Bari Weiss, one of the few sane, non-left people allowed to write op-eds for “The New York Times”, has just come back from Australia and penned this interesting perspective on the land Down Under. My summary: it’s a Lucky Country, but maybe all the luck has got some downsides.
When Mark Twain steamed into Sydney’s harbor in September 1895, journalists peppered him with questions before he had even stepped off the S.S. Warrimoo. “I am going to write a book on Australia,” he proclaimed. “And I think I ought to start now. You always know so much more of a country when you have not seen it than when you have.”
I imagined an exotic menagerie: animals that begin with the letter K frolicking next to shirtless Hemsworths, mostly.
Instead, I found Australia — or rather the teeny, tiny corner of this vast continent that I got the chance to experience this past month — much closer to how David Sedaris once described it: “Canada in a thong.”
It is a place where things just work. The politics are moderate. The economy is roaring (at least for now). The strangers are helpful.
Everyone has health care. Mass shootings are almost unheard-of. And I’d feel comfortable following the five-second rule on a random subway platform.
So far, so Canada.
But you don’t get on a flight across the world just to admire a $19 minimum wage. You come for the thongs.
Australians have more fun. They just do. I guess I should not be surprised by this fact given that this is the place that birthed both Hugh Jackman and Kylie Minogue.
Canada in a thong, but mercifully without Justin Trudeau.
You can roll your eyes or you can appreciate the fact that everything here sounds a bit cuter. I opt for the latter.
More profound is how people relate to one another. I’ve talked with people for hours before they have asked me what I do for work. At home that question can come before “How are you?” I won’t ever make that mistake again.
Australians are also, mercifully, not in the midst of a raging culture war. At home, friends are largely delineated by political tribe; couples that date across the divide are newsworthy. Here, it is normal. The political is not personal, and that’s not just because so many of the big issues that tear Americans apart (health care, guns, the social safety net) are settled. It’s that Australians never seem to doubt that there is more to life than politics.
For all the apparent similarities – both former British colonies and settler nations – the political cultures of the United States and Australia are very different. Australia’s has always been less passionate and more laid back, with a less significant libertarian strain and a more statist consensus. I think it goes back to how and by whom the two countries have been originally settled; the United States by religious and political dissenters and Australia by prisoners (our political dissenters were the Brit-hating Irish, thus guaranteeing a strong radical, anti-establishment tradition). It also helped that America was much closer to Europe, getting the migrants from all corners of the Old World, whereas well into the post-war period Australia was largely Anglo-Celtic in its ethnicity and culture. At the risk of sounding unkind, for most of its history Australia (like Canada) got the migrants who wouldn’t go the United States, often people looking for a familiar British experience but with a better climate (Australia, not Canada) and plenty more space. There has always been a greater role for and the acceptance of government in everyone’s lives, which counter-intuitively made for less divisive and more placid politics.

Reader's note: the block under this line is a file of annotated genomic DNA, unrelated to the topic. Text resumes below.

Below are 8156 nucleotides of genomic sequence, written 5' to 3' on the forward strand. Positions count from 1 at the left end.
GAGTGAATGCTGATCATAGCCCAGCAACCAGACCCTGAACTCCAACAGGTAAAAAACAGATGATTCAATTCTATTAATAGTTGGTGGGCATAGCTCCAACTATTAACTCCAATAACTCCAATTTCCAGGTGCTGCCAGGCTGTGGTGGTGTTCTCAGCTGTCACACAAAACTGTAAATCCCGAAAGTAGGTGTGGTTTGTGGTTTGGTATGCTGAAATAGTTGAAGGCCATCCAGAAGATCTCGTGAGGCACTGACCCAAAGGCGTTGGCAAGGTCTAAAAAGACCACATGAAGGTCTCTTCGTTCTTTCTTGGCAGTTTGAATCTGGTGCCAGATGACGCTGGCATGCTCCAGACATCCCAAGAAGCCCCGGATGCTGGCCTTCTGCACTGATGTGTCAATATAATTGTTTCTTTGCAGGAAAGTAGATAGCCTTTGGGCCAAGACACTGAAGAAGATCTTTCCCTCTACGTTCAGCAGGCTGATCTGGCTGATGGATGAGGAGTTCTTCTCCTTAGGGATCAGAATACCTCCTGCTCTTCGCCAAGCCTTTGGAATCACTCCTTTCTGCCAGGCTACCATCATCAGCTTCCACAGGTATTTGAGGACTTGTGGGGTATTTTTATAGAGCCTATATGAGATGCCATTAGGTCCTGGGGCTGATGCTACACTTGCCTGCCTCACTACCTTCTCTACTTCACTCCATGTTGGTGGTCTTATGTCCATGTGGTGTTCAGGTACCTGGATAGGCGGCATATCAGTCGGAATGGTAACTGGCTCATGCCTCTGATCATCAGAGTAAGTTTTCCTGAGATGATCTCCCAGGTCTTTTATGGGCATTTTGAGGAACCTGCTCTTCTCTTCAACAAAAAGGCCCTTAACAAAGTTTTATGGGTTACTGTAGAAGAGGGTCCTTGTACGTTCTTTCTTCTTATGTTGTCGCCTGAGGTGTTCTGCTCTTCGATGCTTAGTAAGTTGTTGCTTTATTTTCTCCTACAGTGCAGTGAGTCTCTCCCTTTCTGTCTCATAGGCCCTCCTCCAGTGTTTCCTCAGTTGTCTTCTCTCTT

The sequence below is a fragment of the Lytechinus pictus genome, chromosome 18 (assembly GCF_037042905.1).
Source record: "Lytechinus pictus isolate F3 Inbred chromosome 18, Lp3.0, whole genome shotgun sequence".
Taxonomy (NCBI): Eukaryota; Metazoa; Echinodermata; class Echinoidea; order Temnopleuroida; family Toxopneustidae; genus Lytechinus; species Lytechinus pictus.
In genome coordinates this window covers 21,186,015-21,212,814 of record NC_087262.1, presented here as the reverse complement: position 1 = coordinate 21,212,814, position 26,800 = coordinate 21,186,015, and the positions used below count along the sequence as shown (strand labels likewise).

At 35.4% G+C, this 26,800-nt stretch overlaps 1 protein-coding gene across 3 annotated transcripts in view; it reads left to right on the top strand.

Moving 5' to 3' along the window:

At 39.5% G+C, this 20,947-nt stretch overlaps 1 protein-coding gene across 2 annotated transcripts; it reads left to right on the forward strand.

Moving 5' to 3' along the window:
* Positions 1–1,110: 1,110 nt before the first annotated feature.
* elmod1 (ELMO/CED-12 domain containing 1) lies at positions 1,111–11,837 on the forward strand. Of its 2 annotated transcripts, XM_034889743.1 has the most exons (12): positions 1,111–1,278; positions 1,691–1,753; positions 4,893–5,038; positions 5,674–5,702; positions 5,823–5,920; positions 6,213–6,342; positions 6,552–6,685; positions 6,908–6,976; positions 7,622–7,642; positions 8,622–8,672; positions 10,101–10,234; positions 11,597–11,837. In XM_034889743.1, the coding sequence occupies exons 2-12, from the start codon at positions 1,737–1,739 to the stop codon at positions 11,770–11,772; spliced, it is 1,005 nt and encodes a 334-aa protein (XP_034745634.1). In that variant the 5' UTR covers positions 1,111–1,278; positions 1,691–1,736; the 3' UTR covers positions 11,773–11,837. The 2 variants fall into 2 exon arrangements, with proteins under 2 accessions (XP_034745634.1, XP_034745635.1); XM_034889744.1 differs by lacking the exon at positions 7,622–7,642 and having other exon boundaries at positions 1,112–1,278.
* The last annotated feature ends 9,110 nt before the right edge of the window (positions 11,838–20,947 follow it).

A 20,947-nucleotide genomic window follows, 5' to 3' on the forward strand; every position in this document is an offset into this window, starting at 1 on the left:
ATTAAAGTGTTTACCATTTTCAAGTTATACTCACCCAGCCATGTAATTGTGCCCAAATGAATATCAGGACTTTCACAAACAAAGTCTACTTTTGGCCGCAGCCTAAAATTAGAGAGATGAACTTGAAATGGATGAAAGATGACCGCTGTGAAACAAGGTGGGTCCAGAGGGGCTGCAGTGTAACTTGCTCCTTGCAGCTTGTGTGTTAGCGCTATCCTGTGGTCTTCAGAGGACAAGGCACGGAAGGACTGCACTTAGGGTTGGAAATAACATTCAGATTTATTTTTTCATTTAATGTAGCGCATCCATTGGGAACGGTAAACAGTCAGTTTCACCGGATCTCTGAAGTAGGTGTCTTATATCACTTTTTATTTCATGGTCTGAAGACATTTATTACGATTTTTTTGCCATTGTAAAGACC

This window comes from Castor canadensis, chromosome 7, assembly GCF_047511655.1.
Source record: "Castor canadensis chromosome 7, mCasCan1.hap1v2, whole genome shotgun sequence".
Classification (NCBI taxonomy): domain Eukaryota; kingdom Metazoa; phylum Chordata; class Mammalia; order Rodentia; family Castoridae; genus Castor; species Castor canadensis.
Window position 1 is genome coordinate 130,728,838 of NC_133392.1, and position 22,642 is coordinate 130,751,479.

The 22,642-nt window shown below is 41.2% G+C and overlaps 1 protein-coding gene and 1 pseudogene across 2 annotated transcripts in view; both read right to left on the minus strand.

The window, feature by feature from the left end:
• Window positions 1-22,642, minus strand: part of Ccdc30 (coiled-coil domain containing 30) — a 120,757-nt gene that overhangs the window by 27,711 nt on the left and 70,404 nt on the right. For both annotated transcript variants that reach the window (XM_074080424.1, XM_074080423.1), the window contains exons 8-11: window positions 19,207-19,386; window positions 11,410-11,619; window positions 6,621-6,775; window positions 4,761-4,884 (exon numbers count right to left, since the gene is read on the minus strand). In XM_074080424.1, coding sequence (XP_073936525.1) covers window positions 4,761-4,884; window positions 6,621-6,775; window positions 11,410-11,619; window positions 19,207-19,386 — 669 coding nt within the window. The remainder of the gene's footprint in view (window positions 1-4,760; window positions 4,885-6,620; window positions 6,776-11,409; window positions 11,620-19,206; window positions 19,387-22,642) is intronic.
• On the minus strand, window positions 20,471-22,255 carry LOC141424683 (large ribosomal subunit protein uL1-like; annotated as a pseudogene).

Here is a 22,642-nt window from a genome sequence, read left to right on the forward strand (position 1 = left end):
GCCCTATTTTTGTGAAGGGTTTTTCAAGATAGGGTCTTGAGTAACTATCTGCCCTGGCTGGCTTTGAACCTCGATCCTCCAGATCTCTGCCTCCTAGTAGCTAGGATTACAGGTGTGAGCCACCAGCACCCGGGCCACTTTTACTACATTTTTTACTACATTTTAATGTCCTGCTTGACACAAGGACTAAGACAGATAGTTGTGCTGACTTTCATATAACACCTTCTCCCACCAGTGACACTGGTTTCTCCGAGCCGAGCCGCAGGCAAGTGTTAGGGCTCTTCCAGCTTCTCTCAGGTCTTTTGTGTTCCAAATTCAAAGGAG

And yet, for all that this country gets right, Australia is a bit like the hottest girl in your freshman class. She looks fantastic in her crop top but suffers from crippling self-doubt.
Some of the insecurity is warranted. Given the tremendous capital and the brain power here, Australia should be a start-up nation. Ask Australians why it isn’t like Tel Aviv or Silicon Valley and they will invariably chalk it up to “tall poppy syndrome.” (Another great Australianism, tall poppies are successful people whose ambitions perhaps deserve to be cut down to size.)
Another obstacle might be how generally pleasant life here is. When you’ve got a good thing going, it’s hard to justify taking a risk that will most likely result in failure. And people here tend to be deeply laid back, a quality that can shade into risk aversion and complacency — perhaps an inevitable result of living somewhere so physically beautiful.
I rather like this conceptualisation of Australia as a hot girl with self-esteem issues; it’s perhaps more poignant than Weiss realises. Like all hot people, she expects life to be easy and pleasant, because it largely is for someone like her, but this very fact means she doesn’t need to diversify her assets and try harder in life. There is a big unrealised potential that is going to waste (or waist). Thus Australia is actually quite good at coming up with great innovative ideas; we’re only crap at commercialising them and reaping the benefits. The local capital is just too staid and not venturesome enough. There is laziness (of imagination, because we tend to actually work hard, despite the heat), complacency and a false sense of security with a tendency to drift.
But for all that hotness there is also problem with self-esteem. We crave attention and approval and security, whether it’s our parents (Great Britain), the alpha males (the United States) or wealthy neighbours (China). We feel a bit guilty to be so lucky, but not guilty enough to do something to rely less on luck in the future and more on factors that are in our control and up to us to do something about.
Still, it’s good to be hot. Thanks, Bari.